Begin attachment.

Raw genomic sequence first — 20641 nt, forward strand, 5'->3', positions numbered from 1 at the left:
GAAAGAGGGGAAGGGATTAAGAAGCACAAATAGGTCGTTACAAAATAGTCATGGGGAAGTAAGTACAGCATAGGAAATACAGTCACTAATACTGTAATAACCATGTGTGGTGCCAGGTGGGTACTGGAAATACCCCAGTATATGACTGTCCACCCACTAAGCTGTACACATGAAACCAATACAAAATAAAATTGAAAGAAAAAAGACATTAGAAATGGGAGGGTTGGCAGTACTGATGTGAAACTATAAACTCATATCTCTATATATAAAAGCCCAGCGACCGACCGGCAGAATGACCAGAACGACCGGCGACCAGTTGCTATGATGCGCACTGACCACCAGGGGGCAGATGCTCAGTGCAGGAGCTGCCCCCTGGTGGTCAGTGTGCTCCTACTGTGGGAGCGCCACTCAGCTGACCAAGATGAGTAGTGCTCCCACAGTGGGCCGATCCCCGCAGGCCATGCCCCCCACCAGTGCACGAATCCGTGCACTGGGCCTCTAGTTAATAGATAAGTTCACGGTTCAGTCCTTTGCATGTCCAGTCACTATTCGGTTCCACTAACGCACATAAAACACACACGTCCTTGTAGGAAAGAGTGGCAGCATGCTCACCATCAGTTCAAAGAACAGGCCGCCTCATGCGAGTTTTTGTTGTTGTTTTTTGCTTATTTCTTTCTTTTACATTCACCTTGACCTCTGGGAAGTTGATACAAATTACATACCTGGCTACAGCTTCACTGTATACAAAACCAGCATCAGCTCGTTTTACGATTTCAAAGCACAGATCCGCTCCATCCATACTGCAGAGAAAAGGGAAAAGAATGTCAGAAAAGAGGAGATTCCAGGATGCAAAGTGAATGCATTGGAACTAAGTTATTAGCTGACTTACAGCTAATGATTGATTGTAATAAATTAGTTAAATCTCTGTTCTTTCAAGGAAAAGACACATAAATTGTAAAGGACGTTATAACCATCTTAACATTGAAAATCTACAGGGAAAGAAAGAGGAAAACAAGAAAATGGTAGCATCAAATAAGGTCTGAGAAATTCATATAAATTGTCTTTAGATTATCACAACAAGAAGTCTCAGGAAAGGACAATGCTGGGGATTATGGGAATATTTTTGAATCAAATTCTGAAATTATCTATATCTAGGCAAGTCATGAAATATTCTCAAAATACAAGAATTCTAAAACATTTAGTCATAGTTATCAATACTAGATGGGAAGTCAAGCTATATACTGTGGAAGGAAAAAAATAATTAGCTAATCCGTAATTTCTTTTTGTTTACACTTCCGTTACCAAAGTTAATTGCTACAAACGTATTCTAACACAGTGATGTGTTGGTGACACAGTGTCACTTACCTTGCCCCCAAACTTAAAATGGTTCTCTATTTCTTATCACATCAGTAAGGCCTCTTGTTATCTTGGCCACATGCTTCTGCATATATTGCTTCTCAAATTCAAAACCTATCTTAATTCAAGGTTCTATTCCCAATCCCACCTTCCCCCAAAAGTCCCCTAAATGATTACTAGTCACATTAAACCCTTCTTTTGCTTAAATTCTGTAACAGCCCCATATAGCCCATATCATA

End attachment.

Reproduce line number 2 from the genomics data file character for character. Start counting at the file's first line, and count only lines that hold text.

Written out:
GAAAGAGGGGAAGGGATTAAGAAGCACAAATAGGTCGTTACAAAATAGTCATGGGGAAGTAAGTACAGCATAGGAAATACAGTCACTAATACTGTAATAACCATGTGTGGTGCCAGGTGGGTACTGGAAATACCCCAGTATATGACTGTCCACCCACTAAGCTGTACACATGAAACCAATACAAAATAAAATTGAAAGAAAAAAGACATTAGAAATGGGAGGGTTGGCAGTACTGATGTGAAACTATAAACTCATATCTCTATATATAAAAGCCCAGCGACCGACCGGCAGAATGACCAGAACGACCGGCGACCAGTTGCTATGATGCGCACTGACCACCAGGGGGCAGATGCTCAGTGCAGGAGCTGCCCCCTGGTGGTCAGTGTGCTCCTACTGTGGGAGCGCCACTCAGCTGACCAAGATGAGTAGTGCTCCCACAGTGGGCCGATCCCCGCAGGCCATGCCCCCCACCAGTGCACGAATCCGTGCACTGGGCCTCTAGTTAATAGATAAGTTCACGGTTCAGTCCTTTGCATGTCCAGTCACTATTCGGTTCCACTAACGCACATAAAACACACACGTCCTTGTAGGAAAGAGTGGCAGCATGCTCACCATCAGTTCAAAGAACAGGCCGCCTCATGCGAGTTTTTGTTGTTGTTTTTTGCTTATTTCTTTCTTTTACATTCACCTTGACCTCTGGGAAGTTGATACAAATTACATACCTGGCTACAGCTTCACTGTATACAAAACCAGCATCAGCTCGTTTTACGATTTCAAAGCACAGATCCGCTCCATCCATACTGCAGAGAAAAGGGAAAAGAATGTCAGAAAAGAGGAGATTCCAGGATGCAAAGTGAATGCATTGGAACTAAGTTATTAGCTGACTTACAGCTAATGATTGATTGTAATAAATTAGTTAAATCTCTGTTCTTTCAAGGAAAAGACACATAAATTGTAAAGGACGTTATAACCATCTTAACATTGAAAATCTACAGGGAAAGAAAGAGGAAAACAAGAAAATGGTAGCATCAAATAAGGTCTGAGAAATTCATATAAATTGTCTTTAGATTATCACAACAAGAAGTCTCAGGAAAGGACAATGCTGGGGATTATGGGAATATTTTTGAATCAAATTCTGAAATTATCTATATCTAGGCAAGTCATGAAATATTCTCAAAATACAAGAATTCTAAAACATTTAGTCATAGTTATCAATACTAGATGGGAAGTCAAGCTATATACTGTGGAAGGAAAAAAATAATTAGCTAATCCGTAATTTCTTTTTGTTTACACTTCCGTTACCAAAGTTAATTGCTACAAACGTATTCTAACACAGTGATGTGTTGGTGACACAGTGTCACTTACCTTGCCCCCAAACTTAAAATGGTTCTCTATTTCTTATCACATCAGTAAGGCCTCTTGTTATCTTGGCCACATGCTTCTGCATATATTGCTTCTCAAATTCAAAACCTATCTTAATTCAAGGTTCTATTCCCAATCCCACCTTCCCCCAAAAGTCCCCTAAATGATTACTAGTCACATTAAACCCTTCTTTTGCTTAAATTCTGTAACAGCCCCATATAGCCCATATCATA